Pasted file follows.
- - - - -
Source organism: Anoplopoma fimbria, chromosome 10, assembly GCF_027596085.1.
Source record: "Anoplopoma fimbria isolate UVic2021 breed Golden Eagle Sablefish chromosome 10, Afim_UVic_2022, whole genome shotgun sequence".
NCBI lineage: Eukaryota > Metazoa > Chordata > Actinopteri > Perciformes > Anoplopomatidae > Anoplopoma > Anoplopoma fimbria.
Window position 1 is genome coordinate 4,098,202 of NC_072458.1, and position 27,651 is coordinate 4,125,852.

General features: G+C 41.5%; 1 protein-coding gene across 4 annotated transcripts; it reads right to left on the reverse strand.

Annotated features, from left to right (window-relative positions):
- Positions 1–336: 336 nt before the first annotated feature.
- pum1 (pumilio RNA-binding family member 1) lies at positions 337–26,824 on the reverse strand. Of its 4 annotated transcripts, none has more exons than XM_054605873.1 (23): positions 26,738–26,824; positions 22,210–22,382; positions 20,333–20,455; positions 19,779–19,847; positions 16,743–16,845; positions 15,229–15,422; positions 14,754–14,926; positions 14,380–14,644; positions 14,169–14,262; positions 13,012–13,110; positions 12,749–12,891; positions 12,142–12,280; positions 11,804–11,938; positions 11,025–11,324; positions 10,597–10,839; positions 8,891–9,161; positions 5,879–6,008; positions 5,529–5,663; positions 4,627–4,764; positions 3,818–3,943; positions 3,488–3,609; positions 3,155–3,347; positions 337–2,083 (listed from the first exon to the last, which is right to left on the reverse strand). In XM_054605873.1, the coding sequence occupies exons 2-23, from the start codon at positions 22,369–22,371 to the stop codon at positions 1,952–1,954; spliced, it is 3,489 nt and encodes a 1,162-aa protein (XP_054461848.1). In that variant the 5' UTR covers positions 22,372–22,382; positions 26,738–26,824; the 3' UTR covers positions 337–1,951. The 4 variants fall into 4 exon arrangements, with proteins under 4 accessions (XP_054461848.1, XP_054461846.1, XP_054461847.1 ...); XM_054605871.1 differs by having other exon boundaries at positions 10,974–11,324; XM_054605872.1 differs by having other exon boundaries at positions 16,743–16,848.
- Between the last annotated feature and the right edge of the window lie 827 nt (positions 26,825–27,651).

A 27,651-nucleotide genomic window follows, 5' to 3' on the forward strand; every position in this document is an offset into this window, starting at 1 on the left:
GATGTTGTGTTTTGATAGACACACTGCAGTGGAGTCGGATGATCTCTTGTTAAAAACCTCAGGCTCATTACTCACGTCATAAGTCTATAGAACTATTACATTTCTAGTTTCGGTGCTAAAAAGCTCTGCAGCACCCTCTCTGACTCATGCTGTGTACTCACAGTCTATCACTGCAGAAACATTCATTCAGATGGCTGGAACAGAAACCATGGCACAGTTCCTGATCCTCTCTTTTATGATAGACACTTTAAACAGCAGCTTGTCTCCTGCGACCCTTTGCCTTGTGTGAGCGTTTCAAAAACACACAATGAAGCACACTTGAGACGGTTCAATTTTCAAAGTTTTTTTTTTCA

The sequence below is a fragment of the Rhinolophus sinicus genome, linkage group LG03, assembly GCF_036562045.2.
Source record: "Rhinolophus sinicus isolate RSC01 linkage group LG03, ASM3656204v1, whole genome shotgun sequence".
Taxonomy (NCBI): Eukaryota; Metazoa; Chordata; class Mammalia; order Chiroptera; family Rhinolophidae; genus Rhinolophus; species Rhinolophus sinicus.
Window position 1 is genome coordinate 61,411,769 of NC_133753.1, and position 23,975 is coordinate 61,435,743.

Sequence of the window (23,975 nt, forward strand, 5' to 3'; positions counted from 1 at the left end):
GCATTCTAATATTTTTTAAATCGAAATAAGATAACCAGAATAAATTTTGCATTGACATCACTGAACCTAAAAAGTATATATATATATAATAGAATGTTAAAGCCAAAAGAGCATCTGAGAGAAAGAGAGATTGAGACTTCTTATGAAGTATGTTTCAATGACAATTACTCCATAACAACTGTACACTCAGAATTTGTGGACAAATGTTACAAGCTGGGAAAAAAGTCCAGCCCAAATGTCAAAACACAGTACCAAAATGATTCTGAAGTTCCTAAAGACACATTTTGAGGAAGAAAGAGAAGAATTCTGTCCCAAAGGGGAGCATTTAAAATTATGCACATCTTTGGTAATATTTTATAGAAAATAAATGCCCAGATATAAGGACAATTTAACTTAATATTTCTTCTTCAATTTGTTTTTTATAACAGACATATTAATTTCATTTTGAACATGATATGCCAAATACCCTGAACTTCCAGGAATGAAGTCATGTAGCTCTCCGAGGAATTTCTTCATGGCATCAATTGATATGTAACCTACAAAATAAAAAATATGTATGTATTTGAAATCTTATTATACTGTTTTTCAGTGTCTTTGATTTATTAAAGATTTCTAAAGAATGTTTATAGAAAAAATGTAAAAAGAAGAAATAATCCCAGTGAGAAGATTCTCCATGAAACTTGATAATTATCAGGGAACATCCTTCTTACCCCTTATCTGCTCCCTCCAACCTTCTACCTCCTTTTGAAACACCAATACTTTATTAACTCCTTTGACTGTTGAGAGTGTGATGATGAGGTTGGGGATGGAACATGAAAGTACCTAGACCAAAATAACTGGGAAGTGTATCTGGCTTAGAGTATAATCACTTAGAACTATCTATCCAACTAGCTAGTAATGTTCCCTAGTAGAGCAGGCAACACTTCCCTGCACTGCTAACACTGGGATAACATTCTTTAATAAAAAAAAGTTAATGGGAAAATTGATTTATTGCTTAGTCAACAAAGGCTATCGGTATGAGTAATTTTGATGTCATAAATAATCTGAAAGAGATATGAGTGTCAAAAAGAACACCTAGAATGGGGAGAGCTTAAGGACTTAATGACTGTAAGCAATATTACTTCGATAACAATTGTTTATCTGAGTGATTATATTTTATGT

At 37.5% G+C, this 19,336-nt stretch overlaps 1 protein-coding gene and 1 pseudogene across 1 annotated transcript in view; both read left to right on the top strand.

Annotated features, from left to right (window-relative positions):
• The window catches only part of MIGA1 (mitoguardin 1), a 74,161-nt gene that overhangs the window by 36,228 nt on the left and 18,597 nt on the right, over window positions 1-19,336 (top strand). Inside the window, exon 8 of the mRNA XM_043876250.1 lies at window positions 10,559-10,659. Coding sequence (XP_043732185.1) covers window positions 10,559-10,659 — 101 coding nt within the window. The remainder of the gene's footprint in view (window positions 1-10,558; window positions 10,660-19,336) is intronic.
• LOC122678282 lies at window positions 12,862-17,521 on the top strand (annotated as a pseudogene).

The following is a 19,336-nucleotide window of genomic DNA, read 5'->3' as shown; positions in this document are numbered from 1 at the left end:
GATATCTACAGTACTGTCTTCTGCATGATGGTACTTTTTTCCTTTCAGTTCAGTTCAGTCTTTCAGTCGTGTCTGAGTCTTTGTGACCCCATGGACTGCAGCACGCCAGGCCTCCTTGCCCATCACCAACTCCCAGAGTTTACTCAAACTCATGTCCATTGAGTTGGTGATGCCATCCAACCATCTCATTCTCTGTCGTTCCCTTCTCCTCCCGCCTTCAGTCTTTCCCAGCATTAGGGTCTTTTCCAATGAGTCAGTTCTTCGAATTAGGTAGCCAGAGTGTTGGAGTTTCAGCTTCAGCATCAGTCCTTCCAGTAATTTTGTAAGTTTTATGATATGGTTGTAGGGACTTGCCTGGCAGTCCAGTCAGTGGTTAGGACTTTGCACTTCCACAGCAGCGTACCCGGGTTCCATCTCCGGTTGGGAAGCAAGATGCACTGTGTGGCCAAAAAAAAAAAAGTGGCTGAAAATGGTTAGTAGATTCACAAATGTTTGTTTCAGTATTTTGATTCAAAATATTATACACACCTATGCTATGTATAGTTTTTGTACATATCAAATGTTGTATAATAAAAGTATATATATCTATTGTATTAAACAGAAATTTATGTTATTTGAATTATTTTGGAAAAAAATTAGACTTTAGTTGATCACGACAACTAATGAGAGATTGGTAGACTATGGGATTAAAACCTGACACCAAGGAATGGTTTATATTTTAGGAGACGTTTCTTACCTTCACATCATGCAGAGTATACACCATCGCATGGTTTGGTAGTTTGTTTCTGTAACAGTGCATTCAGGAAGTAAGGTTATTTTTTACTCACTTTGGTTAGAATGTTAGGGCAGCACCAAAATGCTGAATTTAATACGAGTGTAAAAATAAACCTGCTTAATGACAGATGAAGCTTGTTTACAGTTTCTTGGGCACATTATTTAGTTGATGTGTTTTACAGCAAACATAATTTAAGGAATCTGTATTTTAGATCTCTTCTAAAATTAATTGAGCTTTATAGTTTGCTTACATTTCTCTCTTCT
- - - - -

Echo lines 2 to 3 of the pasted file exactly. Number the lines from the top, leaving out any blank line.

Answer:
Source record: "Anoplopoma fimbria isolate UVic2021 breed Golden Eagle Sablefish chromosome 10, Afim_UVic_2022, whole genome shotgun sequence".
NCBI lineage: Eukaryota > Metazoa > Chordata > Actinopteri > Perciformes > Anoplopomatidae > Anoplopoma > Anoplopoma fimbria.